Curious about Wooden Canoes
Early May, 2012: Ah, yes. The microballoons.... Well, I mixed up the filler per a common formula—boiled linseed oil, exterior alkyd enamel, thinner, a bit of varnish, and Japan dryer, but substituted the glass bubbles (microscopic indeed) for silica. Instructions were to substitute volume for volume, and that a volume of bubbles equal to volume of silica might weigh a pound and a quarter or so.

So I mixed it all up with a beater on a drill, which went fine, and ended up with a medium batter. Dipped in my brush and applied the first load to the canvas. All the liquids were instantly sucked out of the mix, leaving a damp and almost weightless paste on the surface which was impossible to work into the weave with the brush. I ended using the brush to transfer the filler to the canvas, and then mashed it into the weave as best I could with my gloved hand. In the process, quite a bit of the paste flaked off onto the floor. But I was committed, and kept at it. No turning back now.

Got around to the last quarter and wondered what would happen if I wet the canvas first. Happened to have a can of home-made oil-varnish wood finish (roughly equal parts oil, varnish and thinner) on the bench, so I brushed this on the last of the bare canvas, and then hit it with the filler. The filler stayed brushable. End of coat #1.

Kept checking on drying progress, and gave it a final glove smoothing at the right time. The area I had wetted before applying the filler took several hours longer to become workable, as you might expect.

The following day I inspected, knocked down any ridges, and applied a second coat. Brushed on well and didn't use much, since the weave was already saturated. When the second coat was dryish (but not cured, of course) I went over the whole boat with a 100-grit flexible sanding block to even out the application--get rid of ridges and rough spots--and dabbed on a bit more in a couple of places.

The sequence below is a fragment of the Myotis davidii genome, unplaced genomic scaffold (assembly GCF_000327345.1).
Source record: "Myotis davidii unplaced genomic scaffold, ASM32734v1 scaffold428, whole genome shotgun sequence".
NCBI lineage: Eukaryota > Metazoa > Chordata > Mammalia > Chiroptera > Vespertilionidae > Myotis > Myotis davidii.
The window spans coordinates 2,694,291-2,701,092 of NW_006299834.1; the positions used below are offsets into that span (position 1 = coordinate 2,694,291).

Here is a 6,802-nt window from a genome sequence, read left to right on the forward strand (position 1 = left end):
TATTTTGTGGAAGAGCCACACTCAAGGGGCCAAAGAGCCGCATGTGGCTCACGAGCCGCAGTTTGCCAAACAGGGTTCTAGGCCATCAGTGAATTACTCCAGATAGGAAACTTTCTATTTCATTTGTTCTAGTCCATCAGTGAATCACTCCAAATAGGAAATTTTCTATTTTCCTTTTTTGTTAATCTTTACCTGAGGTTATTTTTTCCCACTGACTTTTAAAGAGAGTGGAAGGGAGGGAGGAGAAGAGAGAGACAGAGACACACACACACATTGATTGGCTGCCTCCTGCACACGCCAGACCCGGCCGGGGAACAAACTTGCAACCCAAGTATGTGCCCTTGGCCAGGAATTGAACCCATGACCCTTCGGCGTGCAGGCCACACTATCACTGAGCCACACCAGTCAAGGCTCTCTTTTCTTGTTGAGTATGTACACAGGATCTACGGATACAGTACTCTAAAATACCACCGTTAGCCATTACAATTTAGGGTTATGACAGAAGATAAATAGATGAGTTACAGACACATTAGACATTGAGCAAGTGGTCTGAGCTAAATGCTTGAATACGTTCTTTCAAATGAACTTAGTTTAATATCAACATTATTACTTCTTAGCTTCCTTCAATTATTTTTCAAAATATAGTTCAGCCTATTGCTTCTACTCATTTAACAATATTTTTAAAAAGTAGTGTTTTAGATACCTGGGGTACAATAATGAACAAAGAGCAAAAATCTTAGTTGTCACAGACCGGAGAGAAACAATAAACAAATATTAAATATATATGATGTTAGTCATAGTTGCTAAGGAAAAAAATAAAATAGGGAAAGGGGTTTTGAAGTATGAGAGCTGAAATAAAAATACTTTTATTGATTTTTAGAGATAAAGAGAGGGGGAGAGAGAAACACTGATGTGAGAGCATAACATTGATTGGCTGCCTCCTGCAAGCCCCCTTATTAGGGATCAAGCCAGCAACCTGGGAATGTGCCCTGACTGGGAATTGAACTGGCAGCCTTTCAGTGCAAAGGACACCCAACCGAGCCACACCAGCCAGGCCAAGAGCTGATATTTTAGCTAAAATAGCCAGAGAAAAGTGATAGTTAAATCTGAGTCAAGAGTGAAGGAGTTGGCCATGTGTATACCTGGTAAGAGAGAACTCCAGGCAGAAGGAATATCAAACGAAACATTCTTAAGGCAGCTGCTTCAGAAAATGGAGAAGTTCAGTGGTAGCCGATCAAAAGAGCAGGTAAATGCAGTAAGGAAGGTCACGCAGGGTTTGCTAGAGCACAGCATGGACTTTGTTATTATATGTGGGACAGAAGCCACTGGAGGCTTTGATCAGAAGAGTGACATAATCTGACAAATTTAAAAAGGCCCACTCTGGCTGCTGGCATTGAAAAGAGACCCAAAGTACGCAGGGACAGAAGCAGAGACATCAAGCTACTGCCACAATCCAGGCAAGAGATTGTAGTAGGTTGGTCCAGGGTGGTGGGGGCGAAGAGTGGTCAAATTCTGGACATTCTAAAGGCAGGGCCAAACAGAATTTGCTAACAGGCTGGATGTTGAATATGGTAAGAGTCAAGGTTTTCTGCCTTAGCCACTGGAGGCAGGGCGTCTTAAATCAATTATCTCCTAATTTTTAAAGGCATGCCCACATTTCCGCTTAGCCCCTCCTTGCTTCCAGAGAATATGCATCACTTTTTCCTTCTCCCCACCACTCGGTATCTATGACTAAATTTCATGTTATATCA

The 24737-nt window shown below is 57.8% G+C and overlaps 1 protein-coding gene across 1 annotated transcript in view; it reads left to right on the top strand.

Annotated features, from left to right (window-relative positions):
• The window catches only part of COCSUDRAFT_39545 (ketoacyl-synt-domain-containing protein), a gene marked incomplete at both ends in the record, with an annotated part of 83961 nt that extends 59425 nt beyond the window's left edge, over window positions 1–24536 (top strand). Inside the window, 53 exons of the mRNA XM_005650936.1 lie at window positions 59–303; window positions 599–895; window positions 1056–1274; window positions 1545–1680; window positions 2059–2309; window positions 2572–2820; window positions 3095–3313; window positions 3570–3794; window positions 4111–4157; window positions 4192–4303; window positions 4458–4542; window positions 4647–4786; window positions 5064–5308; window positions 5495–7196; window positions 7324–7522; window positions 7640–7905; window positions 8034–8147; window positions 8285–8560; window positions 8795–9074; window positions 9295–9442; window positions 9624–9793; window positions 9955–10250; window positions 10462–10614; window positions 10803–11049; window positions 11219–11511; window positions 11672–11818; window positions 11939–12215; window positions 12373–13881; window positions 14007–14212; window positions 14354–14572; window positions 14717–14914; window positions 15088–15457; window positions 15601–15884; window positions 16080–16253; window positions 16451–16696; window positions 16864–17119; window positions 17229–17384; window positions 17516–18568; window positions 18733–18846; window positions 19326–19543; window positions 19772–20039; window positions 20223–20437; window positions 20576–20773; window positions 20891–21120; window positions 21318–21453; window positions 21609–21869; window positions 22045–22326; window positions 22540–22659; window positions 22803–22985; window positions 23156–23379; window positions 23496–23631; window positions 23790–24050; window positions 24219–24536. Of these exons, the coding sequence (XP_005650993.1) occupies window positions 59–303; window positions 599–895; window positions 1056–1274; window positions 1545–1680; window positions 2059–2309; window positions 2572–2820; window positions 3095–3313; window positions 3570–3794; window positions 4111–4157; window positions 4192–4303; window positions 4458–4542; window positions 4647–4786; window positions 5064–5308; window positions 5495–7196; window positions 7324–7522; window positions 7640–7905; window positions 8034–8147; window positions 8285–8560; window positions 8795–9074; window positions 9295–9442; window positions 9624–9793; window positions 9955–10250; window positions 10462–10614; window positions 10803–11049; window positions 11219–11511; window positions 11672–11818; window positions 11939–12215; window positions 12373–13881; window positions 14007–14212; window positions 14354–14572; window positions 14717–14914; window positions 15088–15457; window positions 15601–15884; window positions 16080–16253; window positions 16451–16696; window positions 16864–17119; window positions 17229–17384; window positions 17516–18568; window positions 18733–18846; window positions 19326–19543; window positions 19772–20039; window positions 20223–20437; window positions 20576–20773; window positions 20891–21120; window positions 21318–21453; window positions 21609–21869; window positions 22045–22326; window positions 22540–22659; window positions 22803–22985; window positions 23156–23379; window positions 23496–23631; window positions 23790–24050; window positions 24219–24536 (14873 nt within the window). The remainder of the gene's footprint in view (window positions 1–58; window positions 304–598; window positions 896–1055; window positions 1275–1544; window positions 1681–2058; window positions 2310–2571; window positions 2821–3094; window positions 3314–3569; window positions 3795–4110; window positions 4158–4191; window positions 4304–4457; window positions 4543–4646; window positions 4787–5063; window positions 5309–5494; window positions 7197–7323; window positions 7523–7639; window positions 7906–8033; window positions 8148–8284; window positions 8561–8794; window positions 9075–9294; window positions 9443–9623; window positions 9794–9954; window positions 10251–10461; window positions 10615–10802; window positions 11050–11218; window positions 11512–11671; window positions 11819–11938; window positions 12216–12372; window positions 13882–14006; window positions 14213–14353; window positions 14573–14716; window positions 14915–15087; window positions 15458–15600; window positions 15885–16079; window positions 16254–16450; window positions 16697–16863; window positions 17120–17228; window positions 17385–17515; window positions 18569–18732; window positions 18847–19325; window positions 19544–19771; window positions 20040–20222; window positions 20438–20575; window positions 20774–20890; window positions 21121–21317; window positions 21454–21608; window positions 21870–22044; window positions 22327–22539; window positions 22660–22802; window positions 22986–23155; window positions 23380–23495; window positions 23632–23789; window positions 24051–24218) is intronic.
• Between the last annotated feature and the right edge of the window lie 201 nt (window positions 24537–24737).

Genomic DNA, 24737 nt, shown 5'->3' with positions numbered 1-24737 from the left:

The hull is now hanging from the shop ceiling. No hint of the canvas texture showing. Surface looks wonderful, although it is soft/powdery to the touch, nothing like silica filler. It will hang there until mid-July when I return from Montana. Hope it will have cured good and hard!

18 July, 2012: The filler has not cured “good and hard” after nine weeks. In fact, it seems no harder than it was five weeks ago. I rolled it up on horses so I could sand the bottom, and the edges of the horses left palpable creases in the filler/canvas. Need to move ahead, so will paint and hope for the best.

I’m curious how my experience with this compare with experiences of others, and if I made some grievous error in the process.
Is there any difference in the area where you applied your "home-made oil-varnish wood finish" or is it soft all over?
Micro balloons are not the problem. I use them all the time to save a few pounds Brand of boiled linseed oil used could be the culprit, you did use boiled linseed oil? There are a couple of different driers used to produce "boiled linseed oil". You may have used one of the slower drying oils. Or did you use unboiled and then not add enough drier. That may be what has happened. The last one I did this spring was 5 weeks although it was probably hard enough at 4 weeks. That was with micro balloons. Silica is silica regardless of shape, granular or micro balloon. That doesn't have any affect on drying. Drying is the polymerization of the linseed oil and other resins in the paint.
Good observations, Jan. The can said "boiled", although it had been around the shop for many years and other oils may have migrated into it.... I'm guessing that short of recanvassing, the only option at this point is to forge ahead and paint. What are your thoughts?

What has your experience with application (not the curing) of this filler? Similar to mine?
Before you try re-canvassing, how about a test of gentle heat to see if that helps the consistency of the filler?
Could give that a shot. Actually, I have no intention of recanvassing.... Paint and move on!!!!!!!!!